According to the TRH, this Shiraz is not as harsh as your typical “Boland” shiraz from places like Paarl where they pride themselves on the reds.  (We decided not to let him know we’re from that neck of the woods).  The is fermented for some time on the grapes therefore producing more berry flavours.  It has the definite nose of a shiraz with the cloves and peppers coming through but you can definitely notice the stronger berry and plump fruit flavours.  It is by no means as complex or sophisticated as something like a La Motte Shiraz, but it is still an enjoyable Shiraz to drink today.

Definitely one for the favourites list.  This wine has no tongue cluck to it at all with it’s smooth deliciousness.  You can taste the mineral flavours coming through from the granite mention in the earth where the vines are grown.  Lovely asparagus and grass scents come through on the nose and in the flavours.  We took one of these bottles home for the wine rack.
It must be noted that this is the last vintage that will be made from these vineyards as they are soon to be taken out.  The vines are old and while they still produce the best grapes, the yield is very small.

We both thought this wine was quite bland, which is not unlike a Semillon I guess, perhaps why it is recommended with any and all food as the food can only enhance the flavours.  Particularly spicy foods where you don’t have to worry about the spices killing all the wine flavours.  It has soft vanilla and wood flavours and if served at the right temperature taste like vanilla ice-cream with a hint of dried apricots, or perhaps an apricot sorbet – which could double as palette cleanser I guess.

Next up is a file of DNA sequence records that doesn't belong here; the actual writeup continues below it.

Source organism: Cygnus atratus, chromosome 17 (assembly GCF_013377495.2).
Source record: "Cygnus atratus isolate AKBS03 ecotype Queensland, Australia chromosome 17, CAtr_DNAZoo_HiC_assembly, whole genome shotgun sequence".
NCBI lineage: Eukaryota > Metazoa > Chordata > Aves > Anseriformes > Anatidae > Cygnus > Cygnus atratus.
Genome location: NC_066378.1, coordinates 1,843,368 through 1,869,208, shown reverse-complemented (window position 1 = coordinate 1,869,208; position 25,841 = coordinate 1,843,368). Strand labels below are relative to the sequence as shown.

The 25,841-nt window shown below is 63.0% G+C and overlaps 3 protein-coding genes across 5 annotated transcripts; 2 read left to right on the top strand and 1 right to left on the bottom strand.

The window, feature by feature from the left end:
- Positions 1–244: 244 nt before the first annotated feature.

Not a favourite varietal for me I must be honest, but I do like its versatility with food.

The Nebbiolo is in fact an Italian grape which our TRH suggested is like a Pinot Noir’s younger and more robust sibling.  And that was in fact quite an apt description as the wine is quite light in colour for a red and it has definite strawberry flavours with a bit of earthy-ness to it.  It does dry your mouth out a little at the end.  It has a little unusualness to it, while it is strawberry jam in flavour, the flavours seem to disappear so quickly, there is certainly no linger after taste or finish to this wine, a strange sensation.  This wine is also recommended as a good food wine and again, you can start to see why.  I would like to have a food and wine pairing with both this and the above Semillon.

The Catharina is named after the farm’s original owner who plays a huge role in the colourful history of the land.  The wine is a blend of 43% Cab Sav, Merlot and Cab Franc.  As 2009 was one of the better years in the Cape for wine making, I would expect a bit more from this wine, perhaps a smoother blend.  It is a very good, not amazing or comparable with some of our other favourites, but still good.  It is actually surprisingly quite light in colour and on the palette with a bit of a dry finish.  The TRH suggested that this wine can be kept for another 10-15 years, I would like to try it again in a few years and see if it has softened up a little and aged well.

I would definitely recommend the white wines, perhaps not the reds as much, but most definitely a visit, a tasting and something to eat.  An absolutely lovely farm to visit!
Steenberg Road, Constantia Valley
+27 21 713 2211
Latitude:-34.071126 Longitude: 18.425272